Assessment

Assessment Connection Inc.

By Katie Ash — January 12, 2009 3 min read

Because of increasingly affordable technology and wider access to high-speed broadband Internet connections, more companies in the computer-based-assessment industry are devising ways to deliver tests online. But many obstacles still hamper the use of those assessments for large-scale testing.

“There’s no doubt ... that online testing is really the most productive and reliable way [to administer assessments],” says Daniel Wakeman, a vice president and the chief information officer of the Educational Testing Service, the Princeton, N.J.-based nonprofit assessment company that administers the SAT and other major tests.

Improved “caching” technology, which retains information even if the Internet connection drops and sends it when the connection is re-established, as well as improved Internet stability and increased bandwidth capabilities, helped the ETS administer its Test of English as a Foreign Language, or TOEFL, online.

In addition to reaching more people, administering the test through the Internet has cut back on the subjectivity of the test, says Tom Ewing, a spokesman for the ETS. For example, during the speaking portion of the TOEFL, students could potentially garner clues about their performance from the reaction of the evaluator, something that doesn’t happen when the test is taken on a computer, which exchanges computerized audio files through the Internet for this portion of the test.

“It’s a much more valid indicator of the test-taker’s ability than the face-to-face exam,” Ewing says.

Some of the challenges that the ETS faced when implementing the online version of the TOEFL parallel obstacles that school districts face when attempting to conduct computer-based testing on a large scale, Wakeman says.

“Many schools lack the proper infrastructure to support wide-scale computer-based testing,” he says. They might not have enough computers or bandwidth to support an online assessment, he says, and upgrading the system to support those applications could be expensive.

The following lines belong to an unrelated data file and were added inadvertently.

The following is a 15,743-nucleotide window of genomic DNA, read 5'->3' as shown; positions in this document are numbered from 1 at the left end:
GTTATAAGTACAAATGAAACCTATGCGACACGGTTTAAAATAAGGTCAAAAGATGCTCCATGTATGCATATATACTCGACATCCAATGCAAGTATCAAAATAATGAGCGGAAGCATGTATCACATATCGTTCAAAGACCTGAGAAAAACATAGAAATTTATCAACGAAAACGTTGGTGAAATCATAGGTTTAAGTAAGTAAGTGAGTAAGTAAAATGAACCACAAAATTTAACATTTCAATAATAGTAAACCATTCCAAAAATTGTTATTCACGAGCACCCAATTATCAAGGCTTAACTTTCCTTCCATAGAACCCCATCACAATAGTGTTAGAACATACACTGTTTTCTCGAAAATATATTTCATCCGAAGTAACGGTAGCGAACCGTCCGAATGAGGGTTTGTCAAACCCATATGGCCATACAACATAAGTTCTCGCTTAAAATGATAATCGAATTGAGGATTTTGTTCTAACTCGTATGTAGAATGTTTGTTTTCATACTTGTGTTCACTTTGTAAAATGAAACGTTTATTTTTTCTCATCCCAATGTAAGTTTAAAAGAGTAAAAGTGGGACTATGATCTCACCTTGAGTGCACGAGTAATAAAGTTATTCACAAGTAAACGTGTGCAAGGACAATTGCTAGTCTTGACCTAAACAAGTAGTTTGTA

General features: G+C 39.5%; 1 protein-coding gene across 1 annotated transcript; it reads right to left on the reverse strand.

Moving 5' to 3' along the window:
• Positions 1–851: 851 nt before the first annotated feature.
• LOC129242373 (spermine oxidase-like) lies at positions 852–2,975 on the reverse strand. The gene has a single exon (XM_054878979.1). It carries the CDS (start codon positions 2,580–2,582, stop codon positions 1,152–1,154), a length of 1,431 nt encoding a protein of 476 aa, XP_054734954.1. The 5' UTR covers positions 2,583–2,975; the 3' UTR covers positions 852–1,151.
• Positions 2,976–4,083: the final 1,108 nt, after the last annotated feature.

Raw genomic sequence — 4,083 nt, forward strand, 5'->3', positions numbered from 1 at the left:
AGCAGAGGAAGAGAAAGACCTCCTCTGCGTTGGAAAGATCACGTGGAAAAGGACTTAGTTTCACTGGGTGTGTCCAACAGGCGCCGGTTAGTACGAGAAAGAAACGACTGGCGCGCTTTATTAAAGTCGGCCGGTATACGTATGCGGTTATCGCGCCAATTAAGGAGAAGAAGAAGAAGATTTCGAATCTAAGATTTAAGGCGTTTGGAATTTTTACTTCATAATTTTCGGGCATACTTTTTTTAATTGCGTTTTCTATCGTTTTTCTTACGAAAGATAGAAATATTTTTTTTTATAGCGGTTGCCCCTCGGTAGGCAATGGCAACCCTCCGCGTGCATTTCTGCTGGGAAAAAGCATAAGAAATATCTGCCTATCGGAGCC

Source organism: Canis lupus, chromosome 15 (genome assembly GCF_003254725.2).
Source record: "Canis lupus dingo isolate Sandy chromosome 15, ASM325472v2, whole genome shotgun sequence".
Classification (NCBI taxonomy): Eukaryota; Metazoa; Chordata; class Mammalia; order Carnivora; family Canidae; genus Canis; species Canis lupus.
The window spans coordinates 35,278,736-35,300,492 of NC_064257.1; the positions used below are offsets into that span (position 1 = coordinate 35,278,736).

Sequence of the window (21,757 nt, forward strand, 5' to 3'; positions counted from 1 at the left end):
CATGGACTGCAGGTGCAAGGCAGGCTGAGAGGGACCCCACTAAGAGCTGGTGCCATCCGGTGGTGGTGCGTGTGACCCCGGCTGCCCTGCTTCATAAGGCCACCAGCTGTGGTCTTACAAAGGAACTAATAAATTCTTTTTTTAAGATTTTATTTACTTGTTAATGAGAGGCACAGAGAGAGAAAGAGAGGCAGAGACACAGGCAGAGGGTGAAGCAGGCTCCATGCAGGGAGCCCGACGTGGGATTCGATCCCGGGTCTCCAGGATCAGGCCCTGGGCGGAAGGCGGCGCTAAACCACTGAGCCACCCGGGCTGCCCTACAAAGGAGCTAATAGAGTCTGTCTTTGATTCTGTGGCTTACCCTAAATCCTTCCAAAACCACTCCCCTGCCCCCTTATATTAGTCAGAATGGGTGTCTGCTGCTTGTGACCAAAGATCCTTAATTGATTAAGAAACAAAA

The Upper Saddle River, N.J.-based Pearson Education, a leading educational publishing company, released an online version of its Stanford 10 assessment, a multiple-choice exam for students in grades 3-12, in October.

The assessment provides immediate feedback for teachers, allowing them to use the results to adjust instruction, says Deloris Flint, the director of products for the company.

See Also

Check out these related stories: “Adjusting to Test Takers” and “States Slow to Embrace Online Testing

In addition to trimming shipping and printing costs and eliminating the wait between when students take the test and when they see the results, the assessment helps prepare students for the future, says Peter Frey, the technology-strategy director for the educational assessment group of Pearson.

“We know that as children get prepared for careers and industry that everything is going to be computer-based,” he says. “We believe that at a fundamental level, online assessments really enable students to better prepare for the future.”

Computer-based delivery also changes the relationship between assessment and instruction, says Frey.

“We typically separate out instruction and assessment,” he says, but with computer-based assessments, “we’re blurring the lines.”

But not all companies tie the technology to administer computer-based tests with the content of the assessment.

In the case of Virginia’s 168,000-student Fairfax County public schools, school officials have formed a partnership with Northrop Grumman, a Los Angeles-based defense and technology company, to provide the technological framework for computerized tests.

"[Fairfax County schools] wanted a tool that would allow teachers to work together to develop their own assessment items for their classroom formative assessments and use that data to identify where students are struggling and to refine instruction in the classroom,” says Joseph W. Warden, the director of business development for the company.

Allowing schools and teachers to add their own assessment items to the technological framework—in this case, called ASPIRE—gives schools more localized control over the assessments and a greater understanding of what the assessment is measuring, says Warden.

“A lot of our competition are publishers, and their main goal is to develop items or questions—and they’ve been writing great questions—but our feeling on that is that they may be good for benchmark assessments, but that’s not true for formative assessments,” he says.

A version of this article appeared in the January 21, 2009 edition of Digital Directions as Assessment Connection Inc.

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